It is not surprising that Dōgen would be interested in notions of impermanence given his life trajectory. Born into one of the great literary and aristocratic families of the time, he lost both his parents at a very young age: first his father and then his mother. And yet, rather than commenting on the way flux and change governs our lives, what was being said was much more radical. For Dōgen, impermanence did not mean something like: “all good things come to an end.” Mujō is a statement about time itself. Our understanding of past, present and future is illusory, says Dōgen. Things don’t exist the way we think they do. And for Dōgen, time is the key to understanding this.


An ancient Greek once commented that the reason poetry translation is so hard is that you are not rendering the words of one language into those of another but rather are trying to translate one poem into another poem. In this case, we are working from heavily compressed Japanese, where one word can convey so many layers of meaning and allusions. It is challenging; for there is a puzzle-quality about getting it right. Trying to retain as much as possible from the original whilst still getting it to “work” in English.

So often, the words keep unravelling, posing ever new obstacles.

Above, I mentioned how the word for migratory birds is connected to that of dwelling. To dwell on something is a kind of Buddhist “hindrance.” It is to leave tracks. Like ruts in our brain, so to speak. It reminds me of 12th century monk, Kamo-no-Chomei’s Hōjōki. The opening lines are very famous and are something many Japanese people can recite by heart:

The river flows ceaselessly without stopping. And yet, the water is never the same. Bubbles appear and disappear on stagnant pools—never lingering long. And so too it is with people…

Hōjōki gets its name from hōjō 方丈, which is an architectural term representing one square jō 丈—about ten-foot square. This then, conveys a small, cell-like space, is also used for a monk’s living quarters, especially in the Zen tradition. The hut is tiny, but somehow there is a living area, along the eastern wall in the form of his “dried bracken for a bed”. This bed is but a hand’s reach away from his musical instruments—his lute and koto—sitting beside a shelf holding his music and poetry, and a few books.

In Medieval Buddhist literary terminology, houses are code for the mind. Dwelling in a house reflects how the mind “dwells” in the things of the world. In this way, Chōmei—born to privilege and talent—gives it all up to become a Buddhist recluse in the Hills of Hino. And there, in his ten-foot square hut, he realizes that everything in the world comes down to the state of one’s mind.  As he says,

Reality depends upon your mind alone. If your mind is not at peace, what use are riches? The grandest halls will never satisfy.


If the tracts of migrating birds or the grand houses of people signify the “small self” for Dōgen, perhaps more than any other image, it is the moon that suggests enlightenment.


Enlightenment is like the moon reflected in the water. The moon does not become wet, nor does the water become disturbed. The light is so vast and yet it is reflected even in a drop of water. The entirety of the moon and all of heaven (the sky?) can be glimpsed in a dewdrop on a blade of grass.

For me, what is interesting is the metaphor of reflection. This is neither transcendence nor immanence. As reflected Light, the image evokes the “world in a grain of sand idea,” which is short-hand for that of an inter-dependent, co-arising reality. A radical denial of duration. (As Spinoza said, eternity cannot be explained by duration).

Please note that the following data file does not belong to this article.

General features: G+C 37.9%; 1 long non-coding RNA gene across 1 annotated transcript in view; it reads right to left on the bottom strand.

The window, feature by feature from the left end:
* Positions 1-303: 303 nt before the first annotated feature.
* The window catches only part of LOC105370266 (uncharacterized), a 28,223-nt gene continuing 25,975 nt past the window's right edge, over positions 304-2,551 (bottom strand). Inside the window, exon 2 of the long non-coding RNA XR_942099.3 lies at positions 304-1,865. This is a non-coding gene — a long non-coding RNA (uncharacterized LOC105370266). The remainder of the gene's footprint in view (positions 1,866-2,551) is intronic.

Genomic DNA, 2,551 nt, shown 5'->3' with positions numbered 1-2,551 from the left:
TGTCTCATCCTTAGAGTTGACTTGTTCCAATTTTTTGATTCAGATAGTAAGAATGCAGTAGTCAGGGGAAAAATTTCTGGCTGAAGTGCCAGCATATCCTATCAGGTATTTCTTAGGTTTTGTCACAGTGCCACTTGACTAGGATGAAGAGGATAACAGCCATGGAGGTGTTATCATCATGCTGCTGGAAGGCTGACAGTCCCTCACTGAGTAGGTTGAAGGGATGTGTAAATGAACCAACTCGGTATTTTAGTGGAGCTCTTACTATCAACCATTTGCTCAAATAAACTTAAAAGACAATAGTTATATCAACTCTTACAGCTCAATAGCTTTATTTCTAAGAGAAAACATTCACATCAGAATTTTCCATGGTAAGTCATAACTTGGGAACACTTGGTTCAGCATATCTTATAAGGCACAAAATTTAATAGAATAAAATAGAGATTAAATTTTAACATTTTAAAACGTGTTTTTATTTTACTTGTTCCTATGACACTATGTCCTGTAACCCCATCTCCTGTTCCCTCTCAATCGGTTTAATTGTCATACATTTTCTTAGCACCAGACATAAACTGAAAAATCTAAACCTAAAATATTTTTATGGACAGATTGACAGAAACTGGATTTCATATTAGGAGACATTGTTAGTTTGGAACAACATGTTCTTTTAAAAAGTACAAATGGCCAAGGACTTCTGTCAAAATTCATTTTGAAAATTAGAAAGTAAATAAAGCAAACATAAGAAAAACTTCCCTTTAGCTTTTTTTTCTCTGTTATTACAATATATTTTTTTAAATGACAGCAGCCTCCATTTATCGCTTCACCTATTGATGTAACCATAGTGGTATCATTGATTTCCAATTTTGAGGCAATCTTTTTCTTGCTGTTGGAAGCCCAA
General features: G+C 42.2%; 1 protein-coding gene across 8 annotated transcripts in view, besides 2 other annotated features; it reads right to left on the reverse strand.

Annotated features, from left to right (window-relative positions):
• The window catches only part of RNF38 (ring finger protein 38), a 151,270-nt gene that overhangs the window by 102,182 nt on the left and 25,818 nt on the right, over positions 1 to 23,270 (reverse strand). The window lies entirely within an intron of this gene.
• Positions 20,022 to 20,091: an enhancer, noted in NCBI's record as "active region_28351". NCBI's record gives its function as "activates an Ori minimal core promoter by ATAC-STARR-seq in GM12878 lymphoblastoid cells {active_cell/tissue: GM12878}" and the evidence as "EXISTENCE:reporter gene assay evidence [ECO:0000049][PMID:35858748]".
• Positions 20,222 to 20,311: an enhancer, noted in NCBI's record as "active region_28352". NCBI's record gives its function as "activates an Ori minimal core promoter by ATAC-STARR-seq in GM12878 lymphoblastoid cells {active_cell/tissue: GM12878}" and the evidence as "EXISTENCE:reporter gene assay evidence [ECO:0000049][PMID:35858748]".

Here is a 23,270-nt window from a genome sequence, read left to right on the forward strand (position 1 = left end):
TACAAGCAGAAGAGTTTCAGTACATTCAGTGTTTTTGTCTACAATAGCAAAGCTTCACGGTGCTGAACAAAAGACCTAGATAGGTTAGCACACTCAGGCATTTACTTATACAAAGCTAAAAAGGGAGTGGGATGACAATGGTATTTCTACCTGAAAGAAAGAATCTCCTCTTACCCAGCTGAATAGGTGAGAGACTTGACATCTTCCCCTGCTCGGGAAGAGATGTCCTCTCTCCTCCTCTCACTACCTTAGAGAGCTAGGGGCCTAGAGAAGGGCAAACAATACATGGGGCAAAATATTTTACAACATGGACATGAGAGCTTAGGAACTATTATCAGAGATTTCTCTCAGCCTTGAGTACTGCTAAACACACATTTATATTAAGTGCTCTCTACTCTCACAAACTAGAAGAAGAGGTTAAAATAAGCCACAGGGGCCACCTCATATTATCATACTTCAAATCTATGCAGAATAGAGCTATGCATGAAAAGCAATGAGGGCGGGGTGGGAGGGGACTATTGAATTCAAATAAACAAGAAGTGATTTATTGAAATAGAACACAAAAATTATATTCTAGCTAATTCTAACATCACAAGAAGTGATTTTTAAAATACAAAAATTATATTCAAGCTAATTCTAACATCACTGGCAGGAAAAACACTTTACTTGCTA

The short poem unlocks a multitude of ideas and images, philosophies, and understandings of being. It is what is so endlessly interesting about literary translation.

When I was young, I used to grow a bit envious when I’d hear people talking about the translation practice they had to do in high school. Usually these were in the form of complaints about the mind-numbing nature of translating obscure passages from Latin or Greek into English. Such complaints are mostly coming from older people, often speaking of their experiences in the UK.

But did you know there was once a US president who could write passages in ancient Greek with his right hand as he simultaneously translated them into Latin with the left?

In the U.S., we talk about introducing language studies into the public schools for kids at an earlier age, with a strong emphasis on verbal communication. I think this misses the deep value of learning from a literary tradition. Being able to order food or have a basic conversation in another language is also a wonderful thing, of course. After years of studying French, I was never able to communicate anything! Years later, I studied Bahasa Indonesia for a short time in Bali. And I will never forget the first time I spoke a few words –and presto! A cup of coffee appeared. No one would ever diminish the fun and importance of verbal human-to-human communication.

I do think, however, that literary translation can unlock other chambers in one’s mind. Not only does thinking in a different language allow for a critical distance from one’s own preconceived notions but the very act of translating can become a key for seeing the world in new ways –and it is something people can do in the solitude of their own minds without ever leaving their room.


For part one of my series on translators, see my essay, The Heart Of The Matter: Translating The Heart Sutra.

More things Japanese on my Substack: Dreaming in Japanese (Please subscribe!)

Birding with legend Jack Jeffrey in the Hakalau Preserve (Video).

Recommended reading: Impermanence Is Buddha-Nature: Dо̄gen’s Understanding of Temporality by Joan Stambaugh